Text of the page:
Rome: European Union (EU) leaders gathering in Rome on Saturday sought to reinforce the unity of the remaining member states just four days before Britain officially sends notice it’s leaving.
UK Prime Minister Theresa May’s absence from the celebratory summit, marking 60 years since the Treaty of Rome created the bedrock for the EU, highlights the division and sense of pessimism that’s gripping the 28-nation club. The 27 leaders who did show up published a declaration that stopped short of being a radical blueprint for the future.
“Europe as a political entity will either be united, or will not be at all." EU President Donald Tusk told the leaders in the frescoed hall on Capitol Hill where the original treaty was signed. “Only a united Europe can be a sovereign Europe."
As they acknowledged the challenges, EU leaders see some indications for hope. There’s little sign that Brexit has triggered a domino effect across Europe, the nationalist Geert Wilders failed to convert an early poll lead into victory in this month’s Dutch elections and pro-EU candidates remain ahead of rivals for the upcoming votes in France and Germany.
Italian Prime Minister Paolo Gentiloni, whose country was one of the six founding members of the bloc, recalled at the ceremony that Europe had been “reduced to rubble" after World War II.
“It was a journey of conquest, a journey of hopes that have been fulfilled and of hopes that have yet to be fulfilled," Gentiloni said. But in recent years, “Europe has been too slow to act on immigration, growth and jobs," he said. To relaunch the EU, “we must first of all win back the trust of citizens."
There’s little agreement about how the EU should evolve when the UK ceases to be a member in two years’ time. And even Saturday’s declaration nearly ran afoul of the Greek and Polish governments, which criticized the absence of commitments to social protection and European unity.
Both countries said on Friday that they would back the two-page statement, which marks a departure from previous EU strategy by emphasizing the possibility for countries working together at different paces and intensity, rather than by moving forward as one.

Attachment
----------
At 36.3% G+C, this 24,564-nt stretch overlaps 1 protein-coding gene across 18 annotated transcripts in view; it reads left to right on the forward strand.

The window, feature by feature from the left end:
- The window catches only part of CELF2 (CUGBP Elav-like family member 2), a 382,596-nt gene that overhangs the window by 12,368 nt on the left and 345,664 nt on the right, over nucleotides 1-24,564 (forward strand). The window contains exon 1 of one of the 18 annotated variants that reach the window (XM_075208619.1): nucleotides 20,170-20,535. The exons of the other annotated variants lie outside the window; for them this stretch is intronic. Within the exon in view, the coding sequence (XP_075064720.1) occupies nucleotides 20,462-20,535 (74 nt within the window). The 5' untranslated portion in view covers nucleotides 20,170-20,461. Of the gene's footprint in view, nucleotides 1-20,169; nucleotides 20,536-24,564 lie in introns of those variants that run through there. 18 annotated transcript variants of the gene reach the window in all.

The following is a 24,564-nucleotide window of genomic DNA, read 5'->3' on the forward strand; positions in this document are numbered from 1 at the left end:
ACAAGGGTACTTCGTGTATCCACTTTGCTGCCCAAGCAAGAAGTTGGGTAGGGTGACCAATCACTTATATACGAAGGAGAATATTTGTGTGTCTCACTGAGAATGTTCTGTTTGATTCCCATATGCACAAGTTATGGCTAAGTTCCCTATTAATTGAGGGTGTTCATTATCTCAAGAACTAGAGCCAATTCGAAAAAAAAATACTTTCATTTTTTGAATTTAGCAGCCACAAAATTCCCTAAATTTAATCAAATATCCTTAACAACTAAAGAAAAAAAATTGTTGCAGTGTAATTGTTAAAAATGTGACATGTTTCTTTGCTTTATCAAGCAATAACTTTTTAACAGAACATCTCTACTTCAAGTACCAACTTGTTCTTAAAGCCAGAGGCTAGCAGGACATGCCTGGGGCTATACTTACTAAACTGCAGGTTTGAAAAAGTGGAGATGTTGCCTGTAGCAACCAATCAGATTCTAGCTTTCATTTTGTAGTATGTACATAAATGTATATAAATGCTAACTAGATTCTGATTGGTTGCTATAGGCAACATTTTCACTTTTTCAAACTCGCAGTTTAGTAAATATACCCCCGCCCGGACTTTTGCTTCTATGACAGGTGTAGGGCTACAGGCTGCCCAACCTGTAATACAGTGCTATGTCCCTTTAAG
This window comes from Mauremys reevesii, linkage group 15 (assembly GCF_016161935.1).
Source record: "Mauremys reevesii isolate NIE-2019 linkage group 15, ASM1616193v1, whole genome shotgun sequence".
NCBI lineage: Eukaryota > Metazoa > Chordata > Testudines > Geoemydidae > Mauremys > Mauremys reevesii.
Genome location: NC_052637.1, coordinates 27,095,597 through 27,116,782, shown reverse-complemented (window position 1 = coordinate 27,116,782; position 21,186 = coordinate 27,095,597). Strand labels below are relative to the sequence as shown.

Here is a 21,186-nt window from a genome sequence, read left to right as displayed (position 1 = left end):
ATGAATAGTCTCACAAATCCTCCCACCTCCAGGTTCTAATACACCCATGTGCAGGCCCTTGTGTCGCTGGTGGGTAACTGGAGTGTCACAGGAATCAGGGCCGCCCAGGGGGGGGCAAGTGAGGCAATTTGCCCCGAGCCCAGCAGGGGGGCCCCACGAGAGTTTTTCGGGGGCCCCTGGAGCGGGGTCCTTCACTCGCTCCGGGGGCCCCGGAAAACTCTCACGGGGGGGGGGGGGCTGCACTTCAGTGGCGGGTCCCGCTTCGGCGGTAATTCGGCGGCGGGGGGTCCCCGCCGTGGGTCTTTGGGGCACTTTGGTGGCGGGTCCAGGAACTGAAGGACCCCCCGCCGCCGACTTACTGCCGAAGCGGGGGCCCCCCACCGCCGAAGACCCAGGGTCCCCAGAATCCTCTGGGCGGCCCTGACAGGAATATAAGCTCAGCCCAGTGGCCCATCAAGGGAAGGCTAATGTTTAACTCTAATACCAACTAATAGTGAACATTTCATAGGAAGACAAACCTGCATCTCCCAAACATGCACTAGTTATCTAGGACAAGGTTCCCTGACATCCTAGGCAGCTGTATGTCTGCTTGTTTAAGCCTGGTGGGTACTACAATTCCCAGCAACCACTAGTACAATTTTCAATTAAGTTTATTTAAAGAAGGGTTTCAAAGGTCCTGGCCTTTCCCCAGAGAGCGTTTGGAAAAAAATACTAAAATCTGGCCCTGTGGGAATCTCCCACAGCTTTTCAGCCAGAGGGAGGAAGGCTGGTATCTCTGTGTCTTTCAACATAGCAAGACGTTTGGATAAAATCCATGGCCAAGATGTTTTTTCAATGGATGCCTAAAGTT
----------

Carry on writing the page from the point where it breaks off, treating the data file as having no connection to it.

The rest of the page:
“The European Union is facing unprecedented challenges, both global and domestic: regional conflicts, terrorism, growing migratory pressures, protectionism and social and economic inequalities," the leaders will say, according to a draft of their statement obtained by Bloomberg. “We are determined to make the EU stronger and more resilient, through even greater unity."
On Rome’s Capitol hill, the leaders sought to recapture at least some of the spirit of optimism and dynamism that gave birth to the European Economic Community in 1957. They signed Saturday’s statement with the same pen that was used for signing the treaty 60 years ago.
“There are signatures that last," European Commission president Jean-Claude Juncker said to applause.
It was not the most auspicious of beginnings. According to a BBC news report, a printing hitch meant that the delegates 60 years ago signed a virtually blank document.
Around and away from the opulent venue, more than 5,000 police, including anti-terrorism units and snipers, were deployed to enforce a ban on trucks and guard the routes of six separate demonstrations. Authorities feared the gatherings could turn violent with possible infiltration by anarchists and other groups. Bloomberg